Local attorney Peter Tracy was named to the Northern Inyo Healthcare District Board of Directors during a special meeting of the board Wednesday afternoon.
Tracy, a long-time legal advisor, and counselor, was the only applicant to file for the recent Zone 1 vacancy. Tracy fills the board vacancy left by the July departure of Dr. John A. Ungersma, who had served the constituents of Zone 1 for 18 years.
Under current election law, Tracy’s appointment will last until the November 2020 election. At that time, there will be an election for the Zone 1 seat and the winner will serve a full four-year term.
Of his appointment and his predecessor, Tracy said, “While I do not pretend to have the personal and professional expertise of Dr. Ungersma, I certainly hope to be able to continue giving back to Northern Inyo Hospital, and to the community, as he has done for so many years.”
Perhaps best recognized for his 33 years of service to the City of Bishop, Tracy holds an undergraduate degree from Dartmouth College and a master’s degree from Stanford University. He earned his law degree from Albany Law School of Union University in Albany, NY. In addition to his service to the City of Bishop, Tracy has taught law courses at the University of California, Santa Barbara; Lassen College; and, right here at Cerro Coso Community College.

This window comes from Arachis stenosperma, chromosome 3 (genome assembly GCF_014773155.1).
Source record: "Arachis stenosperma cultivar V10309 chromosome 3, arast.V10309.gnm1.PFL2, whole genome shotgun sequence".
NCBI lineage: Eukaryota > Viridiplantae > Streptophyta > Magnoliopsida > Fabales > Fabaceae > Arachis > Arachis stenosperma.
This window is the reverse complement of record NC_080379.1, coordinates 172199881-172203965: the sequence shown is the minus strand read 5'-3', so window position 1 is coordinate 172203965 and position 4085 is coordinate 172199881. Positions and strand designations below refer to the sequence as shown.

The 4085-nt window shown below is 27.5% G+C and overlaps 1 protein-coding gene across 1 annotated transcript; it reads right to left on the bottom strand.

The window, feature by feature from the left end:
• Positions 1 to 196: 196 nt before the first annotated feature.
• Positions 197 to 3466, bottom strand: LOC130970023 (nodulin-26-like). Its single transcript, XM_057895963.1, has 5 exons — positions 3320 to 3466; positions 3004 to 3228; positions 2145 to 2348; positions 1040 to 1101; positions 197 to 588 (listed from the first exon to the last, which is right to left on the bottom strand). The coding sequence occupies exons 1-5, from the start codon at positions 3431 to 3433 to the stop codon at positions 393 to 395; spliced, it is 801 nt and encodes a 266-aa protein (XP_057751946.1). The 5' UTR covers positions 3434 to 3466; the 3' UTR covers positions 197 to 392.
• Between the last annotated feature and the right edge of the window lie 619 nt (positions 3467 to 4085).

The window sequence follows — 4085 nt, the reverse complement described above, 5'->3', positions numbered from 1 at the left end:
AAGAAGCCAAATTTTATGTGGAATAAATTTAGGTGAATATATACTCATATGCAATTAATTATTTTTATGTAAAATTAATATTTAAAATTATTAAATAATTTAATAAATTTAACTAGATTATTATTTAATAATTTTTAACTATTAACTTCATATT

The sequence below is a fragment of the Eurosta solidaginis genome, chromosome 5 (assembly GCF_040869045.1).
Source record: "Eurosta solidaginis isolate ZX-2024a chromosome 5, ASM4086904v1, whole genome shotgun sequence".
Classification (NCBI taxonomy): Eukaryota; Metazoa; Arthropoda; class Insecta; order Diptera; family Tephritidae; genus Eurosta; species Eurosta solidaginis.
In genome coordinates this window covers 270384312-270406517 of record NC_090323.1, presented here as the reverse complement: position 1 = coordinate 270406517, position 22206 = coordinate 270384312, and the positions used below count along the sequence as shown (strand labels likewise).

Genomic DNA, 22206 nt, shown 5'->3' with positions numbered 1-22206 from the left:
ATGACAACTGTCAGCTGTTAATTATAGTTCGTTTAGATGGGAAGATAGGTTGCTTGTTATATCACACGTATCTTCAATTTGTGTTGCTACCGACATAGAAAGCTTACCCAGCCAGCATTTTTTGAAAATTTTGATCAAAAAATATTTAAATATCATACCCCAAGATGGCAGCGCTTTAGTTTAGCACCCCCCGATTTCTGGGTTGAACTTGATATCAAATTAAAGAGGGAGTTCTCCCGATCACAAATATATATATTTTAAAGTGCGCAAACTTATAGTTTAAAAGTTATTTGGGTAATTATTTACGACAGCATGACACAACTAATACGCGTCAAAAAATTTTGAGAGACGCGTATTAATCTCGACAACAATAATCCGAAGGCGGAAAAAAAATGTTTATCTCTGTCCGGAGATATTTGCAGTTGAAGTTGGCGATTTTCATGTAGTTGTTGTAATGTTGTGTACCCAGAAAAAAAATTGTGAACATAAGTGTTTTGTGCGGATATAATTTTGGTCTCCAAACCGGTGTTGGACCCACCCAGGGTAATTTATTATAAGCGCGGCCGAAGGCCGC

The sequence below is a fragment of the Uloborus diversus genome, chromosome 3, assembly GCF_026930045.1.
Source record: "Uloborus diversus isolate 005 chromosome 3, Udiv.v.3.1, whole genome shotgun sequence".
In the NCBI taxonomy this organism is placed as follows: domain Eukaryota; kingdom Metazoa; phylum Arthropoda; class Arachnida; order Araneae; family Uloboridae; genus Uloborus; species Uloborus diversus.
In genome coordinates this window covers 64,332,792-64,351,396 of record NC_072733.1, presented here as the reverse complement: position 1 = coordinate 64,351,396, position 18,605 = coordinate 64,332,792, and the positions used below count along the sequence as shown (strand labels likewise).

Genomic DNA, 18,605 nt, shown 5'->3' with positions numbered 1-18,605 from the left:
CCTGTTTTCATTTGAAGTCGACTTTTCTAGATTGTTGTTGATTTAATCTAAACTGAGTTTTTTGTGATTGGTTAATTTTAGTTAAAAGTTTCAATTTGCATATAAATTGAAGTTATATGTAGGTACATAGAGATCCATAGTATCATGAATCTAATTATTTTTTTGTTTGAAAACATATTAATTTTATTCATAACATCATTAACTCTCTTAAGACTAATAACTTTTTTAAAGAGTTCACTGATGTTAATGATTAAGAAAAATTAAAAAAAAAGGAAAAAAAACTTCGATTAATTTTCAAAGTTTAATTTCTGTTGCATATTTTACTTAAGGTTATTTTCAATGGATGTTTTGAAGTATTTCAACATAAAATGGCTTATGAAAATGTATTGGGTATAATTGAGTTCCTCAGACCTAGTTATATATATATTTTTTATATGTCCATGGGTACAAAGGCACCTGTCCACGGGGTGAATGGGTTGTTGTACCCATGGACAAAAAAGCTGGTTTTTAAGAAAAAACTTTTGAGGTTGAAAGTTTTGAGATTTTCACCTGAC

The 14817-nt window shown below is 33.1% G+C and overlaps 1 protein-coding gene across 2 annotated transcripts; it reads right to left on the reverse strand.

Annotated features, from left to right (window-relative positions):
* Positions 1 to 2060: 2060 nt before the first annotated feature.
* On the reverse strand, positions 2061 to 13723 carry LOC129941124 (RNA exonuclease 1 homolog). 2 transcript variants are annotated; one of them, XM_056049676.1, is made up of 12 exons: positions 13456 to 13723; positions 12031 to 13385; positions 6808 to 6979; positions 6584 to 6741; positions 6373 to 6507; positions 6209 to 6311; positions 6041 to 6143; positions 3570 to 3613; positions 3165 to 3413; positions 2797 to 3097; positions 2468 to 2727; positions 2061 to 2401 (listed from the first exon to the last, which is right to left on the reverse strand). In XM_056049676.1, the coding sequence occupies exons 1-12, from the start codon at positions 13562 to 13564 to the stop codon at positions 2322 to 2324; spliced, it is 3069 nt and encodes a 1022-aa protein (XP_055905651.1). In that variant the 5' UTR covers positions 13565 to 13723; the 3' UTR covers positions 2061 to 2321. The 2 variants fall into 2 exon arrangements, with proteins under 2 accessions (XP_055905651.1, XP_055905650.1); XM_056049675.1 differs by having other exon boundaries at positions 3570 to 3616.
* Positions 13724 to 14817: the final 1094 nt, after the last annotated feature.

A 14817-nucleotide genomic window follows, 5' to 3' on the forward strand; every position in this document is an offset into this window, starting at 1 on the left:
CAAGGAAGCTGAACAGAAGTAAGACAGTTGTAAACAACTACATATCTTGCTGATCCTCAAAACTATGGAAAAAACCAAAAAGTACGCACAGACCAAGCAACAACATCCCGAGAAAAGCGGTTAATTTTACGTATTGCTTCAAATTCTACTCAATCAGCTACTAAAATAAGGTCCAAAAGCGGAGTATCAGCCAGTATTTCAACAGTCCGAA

His 33 years as Bishop’s City Attorney legally prevented him from serving on any local public board. However, when he left his position as City Attorney in 2014, it opened up the possibility that he could give back to the community in a different way. The question became where and how.
“When a seat on the Board of Directors of the Northern Inyo Hospital opened up, it seemed exactly right to me,” Tracy said. “So, I put my name into consideration for appointment, and am extraordinarily honored to have been appointed.”
Tracy went on to explain that medical issues have been front and center in his home for some time. In 2005 his wife, Sue, was diagnosed with Stage 4 Non-Hodgkin Lymphoma with tumors in her spinal cord.
“Great healthcare from Dr. (Nickoline) Hathaway, the doctors, nurses and staff of Northern Inyo Hospital, and out-of-town cancer specialists saved her life,” Tracy said Friday morning. “Of exceptional value was the ability to have her chemotherapy infusion at Northern Inyo Hospital. This was a true blessing for my family.”
Sue Tracy is now 13 years in full remission.
The couple, who live in the Rocking K area, have been married since 1981. They have two children, son Timothy and daughter Carrie, and two grandchildren, Courtney and Giovanni. A second son, Philip, died 10 years ago.
Both Timothy and Carrie have serious health care issues, according to Tracy. He went on to describe that Timothy, a resident of Austin, TX, has been diagnosed with esophageal cancer, and Carrie, a resident of New Orleans, LA, is bipolar. Each has received, and is receiving, excellent health care in their respective cities.
Tracy is also familiar to decades of college-bound high school students for his tireless efforts to help them gain placement in public and private colleges and universities at a fair enrollment cost. Visitors to Tracy’s legal offices in the Mountain Light building are greeted with the sight of scores of college and university banners, each one sent by an appreciative student whom he has helped.
Tracy’s appointment brings the NIHD Board back to a full five members with MC Hubbard serving as President, Mary Mae Kilpatrick as Vice President, Jean Turner as Secretary and Robert Sharp as Treasurer. Tracy will serve as Member-at-Large.